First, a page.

With all the doom and gloom coming into these games, Rio needed to start strong, and organizers have delivered. Security is visible and plentiful, but once the games got under way, the complaints seemed to quiet down. Let’s hope it stays that way for the next two weeks.
Read the rest of Game Day Communication’s “The Take” here.
Blog post courtesy of Game Day Communications.
The challenge venue owners often face is what to do with all that space when your primary sport is no longer in season. In particular, a space as big as a racing oval has to find an activity as big as the space to bring in revenue in the off season. That’s why you’ll see, for example, multi-day concerts at race tracks.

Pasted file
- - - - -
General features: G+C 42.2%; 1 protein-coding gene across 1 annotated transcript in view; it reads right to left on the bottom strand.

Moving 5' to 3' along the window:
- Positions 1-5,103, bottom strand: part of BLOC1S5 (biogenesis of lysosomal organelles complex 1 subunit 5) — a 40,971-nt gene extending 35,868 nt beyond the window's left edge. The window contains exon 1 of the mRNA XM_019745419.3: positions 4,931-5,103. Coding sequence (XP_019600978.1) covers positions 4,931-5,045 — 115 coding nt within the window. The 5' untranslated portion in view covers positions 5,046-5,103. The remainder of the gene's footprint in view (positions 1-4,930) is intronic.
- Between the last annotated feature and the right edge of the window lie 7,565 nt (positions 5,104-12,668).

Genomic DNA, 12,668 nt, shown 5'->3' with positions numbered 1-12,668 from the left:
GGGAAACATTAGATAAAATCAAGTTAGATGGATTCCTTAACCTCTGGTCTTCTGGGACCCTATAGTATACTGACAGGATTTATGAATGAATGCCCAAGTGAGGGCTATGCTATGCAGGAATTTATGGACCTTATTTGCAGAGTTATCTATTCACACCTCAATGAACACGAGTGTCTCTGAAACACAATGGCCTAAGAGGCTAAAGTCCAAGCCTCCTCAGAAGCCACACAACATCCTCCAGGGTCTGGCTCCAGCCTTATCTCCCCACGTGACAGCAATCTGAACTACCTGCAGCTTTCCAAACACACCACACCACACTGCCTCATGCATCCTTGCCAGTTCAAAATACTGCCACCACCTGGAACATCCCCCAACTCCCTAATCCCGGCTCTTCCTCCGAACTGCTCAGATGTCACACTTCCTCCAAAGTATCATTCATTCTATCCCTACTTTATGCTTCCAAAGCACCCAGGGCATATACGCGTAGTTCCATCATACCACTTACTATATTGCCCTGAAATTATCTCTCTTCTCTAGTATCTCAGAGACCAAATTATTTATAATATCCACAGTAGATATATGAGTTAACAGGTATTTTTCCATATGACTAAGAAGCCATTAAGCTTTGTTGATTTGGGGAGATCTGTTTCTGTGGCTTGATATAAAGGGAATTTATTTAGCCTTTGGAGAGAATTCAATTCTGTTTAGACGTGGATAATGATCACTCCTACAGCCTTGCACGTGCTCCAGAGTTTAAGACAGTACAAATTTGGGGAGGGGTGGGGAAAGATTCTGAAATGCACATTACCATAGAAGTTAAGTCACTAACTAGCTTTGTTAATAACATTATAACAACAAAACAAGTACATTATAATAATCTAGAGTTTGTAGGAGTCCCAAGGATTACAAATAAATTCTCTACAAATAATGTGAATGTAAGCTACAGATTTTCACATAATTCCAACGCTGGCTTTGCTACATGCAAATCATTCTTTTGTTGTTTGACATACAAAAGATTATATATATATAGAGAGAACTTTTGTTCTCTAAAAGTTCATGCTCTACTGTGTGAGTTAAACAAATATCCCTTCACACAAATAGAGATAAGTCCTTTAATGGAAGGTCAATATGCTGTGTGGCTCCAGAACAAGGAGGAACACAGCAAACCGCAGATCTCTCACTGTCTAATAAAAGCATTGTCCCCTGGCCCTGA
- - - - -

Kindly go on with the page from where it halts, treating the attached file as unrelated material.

The growth of extreme sport challenges, like Tough Mudder, Spartan Race and similar obstacle events has given these race tracks and other large venues, something to host on off weekends. And Michigan International Speedway has taken that idea one step further.
The Childrenz Challenge at MIS is in its third year and is in record territory. The muddy obstacle course for 4 to 13 year olds at Michigan International Speedway is looking at a record 2,200 participants on Aug. 13.
After having about 1,300 kids last year, the 1,500-kid limit for the Childrenz Challenge already was reached by Feb. 29 this year, Scott Vitale, founder and p...